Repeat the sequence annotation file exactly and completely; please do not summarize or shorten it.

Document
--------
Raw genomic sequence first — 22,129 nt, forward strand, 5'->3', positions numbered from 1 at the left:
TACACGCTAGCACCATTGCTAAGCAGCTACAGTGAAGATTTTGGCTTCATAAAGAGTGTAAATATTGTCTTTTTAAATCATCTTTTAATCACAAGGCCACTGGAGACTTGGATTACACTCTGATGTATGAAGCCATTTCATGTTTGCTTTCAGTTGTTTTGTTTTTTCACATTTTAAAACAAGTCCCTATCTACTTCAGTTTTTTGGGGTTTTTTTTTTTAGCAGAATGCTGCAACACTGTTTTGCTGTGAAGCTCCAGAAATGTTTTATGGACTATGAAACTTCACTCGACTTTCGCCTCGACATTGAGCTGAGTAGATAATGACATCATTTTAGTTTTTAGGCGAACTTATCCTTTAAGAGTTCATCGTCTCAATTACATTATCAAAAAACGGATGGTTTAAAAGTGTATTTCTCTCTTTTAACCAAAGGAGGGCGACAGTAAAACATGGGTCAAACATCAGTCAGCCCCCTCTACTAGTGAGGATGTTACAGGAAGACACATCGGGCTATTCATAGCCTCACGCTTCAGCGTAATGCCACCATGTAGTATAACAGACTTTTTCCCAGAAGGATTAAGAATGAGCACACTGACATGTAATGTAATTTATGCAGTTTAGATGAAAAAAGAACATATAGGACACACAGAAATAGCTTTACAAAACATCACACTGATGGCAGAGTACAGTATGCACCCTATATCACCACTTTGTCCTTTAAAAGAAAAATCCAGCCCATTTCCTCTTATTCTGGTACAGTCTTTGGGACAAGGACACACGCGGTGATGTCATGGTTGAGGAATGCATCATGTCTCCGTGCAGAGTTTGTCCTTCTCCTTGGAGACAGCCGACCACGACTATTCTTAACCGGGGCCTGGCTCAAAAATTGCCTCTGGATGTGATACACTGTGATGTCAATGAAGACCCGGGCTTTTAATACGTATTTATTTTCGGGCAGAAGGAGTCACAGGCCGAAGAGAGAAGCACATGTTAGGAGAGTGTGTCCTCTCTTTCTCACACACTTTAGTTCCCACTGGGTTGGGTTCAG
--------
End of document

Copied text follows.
Raw genomic sequence first — 22,129 nt, forward strand, 5'->3', positions numbered from 1 at the left:
TACACGCTAGCACCATTGCTAAGCAGCTACAGTGAAGATTTTGGCTTCATAAAGAGTGTAAATATTGTCTTTTTAAATCATCTTTTAATCACAAGGCCACTGGAGACTTGGATTACACTCTGATGTATGAAGCCATTTCATGTTTGCTTTCAGTTGTTTTGTTTTTTCACATTTTAAAACAAGTCCCTATCTACTTCAGTTTTTTGGGGTTTTTTTTTTTAGCAGAATGCTGCAACACTGTTTTGCTGTGAAGCTCCAGAAATGTTTTATGGACTATGAAACTTCACTCGACTTTCGCCTCGACATTGAGCTGAGTAGATAATGACATCATTTTAGTTTTTAGGCGAACTTATCCTTTAAGAGTTCATCGTCTCAATTACATTATCAAAAAACGGATGGTTTAAAAGTGTATTTCTCTCTTTTAACCAAAGGAGGGCGACAGTAAAACATGGGTCAAACATCAGTCAGCCCCCTCTACTAGTGAGGATGTTACAGGAAGACACATCGGGCTATTCATAGCCTCACGCTTCAGCGTAATGCCACCATGTAGTATAACAGACTTTTTCCCAGAAGGATTAAGAATGAGCACACTGACATGTAATGTAATTTATGCAGTTTAGATGAAAAAAGAACATATAGGACACACAGAAATAGCTTTACAAAACATCACACTGATGGCAGAGTACAGTATGCACCCTATATCACCACTTTGTCCTTTAAAAGAAAAATCCAGCCCATTTCCTCTTATTCTGGTACAGTCTTTGGGACAAGGACACACGCGGTGATGTCATGGTTGAGGAATGCATCATGTCTCCGTGCAGAGTTTGTCCTTCTCCTTGGAGACAGCCGACCACGACTATTCTTAACCGGGGCCTGGCTCAAAAATTGCCTCTGGATGTGATACACTGTGATGTCAATGAAGACCCGGGCTTTTAATACGTATTTATTTTCGGGCAGAAGGAGTCACAGGCCGAAGAGAGAAGCACATGTTAGGAGAGTGTGTCCTCTCTTTCTCACACACTTTAGTTCCCACTGGGTTGGGTTCAG